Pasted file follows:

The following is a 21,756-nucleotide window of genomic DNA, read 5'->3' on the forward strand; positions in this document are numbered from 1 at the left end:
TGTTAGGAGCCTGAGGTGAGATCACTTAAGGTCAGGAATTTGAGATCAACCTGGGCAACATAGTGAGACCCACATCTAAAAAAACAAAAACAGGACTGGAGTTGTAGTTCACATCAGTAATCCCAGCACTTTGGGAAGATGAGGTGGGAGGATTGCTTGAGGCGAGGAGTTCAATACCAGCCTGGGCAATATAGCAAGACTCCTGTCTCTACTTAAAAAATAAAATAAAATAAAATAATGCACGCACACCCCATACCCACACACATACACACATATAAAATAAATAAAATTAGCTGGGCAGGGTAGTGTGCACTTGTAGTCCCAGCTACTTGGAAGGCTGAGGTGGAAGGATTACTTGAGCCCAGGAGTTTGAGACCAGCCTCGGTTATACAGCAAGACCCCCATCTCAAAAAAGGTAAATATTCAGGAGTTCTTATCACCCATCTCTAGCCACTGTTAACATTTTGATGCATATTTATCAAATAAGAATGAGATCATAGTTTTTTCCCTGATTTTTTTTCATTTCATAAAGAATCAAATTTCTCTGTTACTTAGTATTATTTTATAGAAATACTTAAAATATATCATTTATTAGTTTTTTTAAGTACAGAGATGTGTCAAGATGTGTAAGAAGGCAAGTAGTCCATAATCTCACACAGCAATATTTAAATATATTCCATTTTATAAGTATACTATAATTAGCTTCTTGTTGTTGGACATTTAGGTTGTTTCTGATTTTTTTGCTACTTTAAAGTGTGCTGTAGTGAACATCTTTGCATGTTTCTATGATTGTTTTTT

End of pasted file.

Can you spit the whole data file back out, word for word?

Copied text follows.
The following is a 21,756-nucleotide window of genomic DNA, read 5'->3' on the forward strand; positions in this document are numbered from 1 at the left end:
TGTTAGGAGCCTGAGGTGAGATCACTTAAGGTCAGGAATTTGAGATCAACCTGGGCAACATAGTGAGACCCACATCTAAAAAAACAAAAACAGGACTGGAGTTGTAGTTCACATCAGTAATCCCAGCACTTTGGGAAGATGAGGTGGGAGGATTGCTTGAGGCGAGGAGTTCAATACCAGCCTGGGCAATATAGCAAGACTCCTGTCTCTACTTAAAAAATAAAATAAAATAAAATAATGCACGCACACCCCATACCCACACACATACACACATATAAAATAAATAAAATTAGCTGGGCAGGGTAGTGTGCACTTGTAGTCCCAGCTACTTGGAAGGCTGAGGTGGAAGGATTACTTGAGCCCAGGAGTTTGAGACCAGCCTCGGTTATACAGCAAGACCCCCATCTCAAAAAAGGTAAATATTCAGGAGTTCTTATCACCCATCTCTAGCCACTGTTAACATTTTGATGCATATTTATCAAATAAGAATGAGATCATAGTTTTTTCCCTGATTTTTTTTCATTTCATAAAGAATCAAATTTCTCTGTTACTTAGTATTATTTTATAGAAATACTTAAAATATATCATTTATTAGTTTTTTTAAGTACAGAGATGTGTCAAGATGTGTAAGAAGGCAAGTAGTCCATAATCTCACACAGCAATATTTAAATATATTCCATTTTATAAGTATACTATAATTAGCTTCTTGTTGTTGGACATTTAGGTTGTTTCTGATTTTTTTGCTACTTTAAAGTGTGCTGTAGTGAACATCTTTGCATGTTTCTATGATTGTTTTTT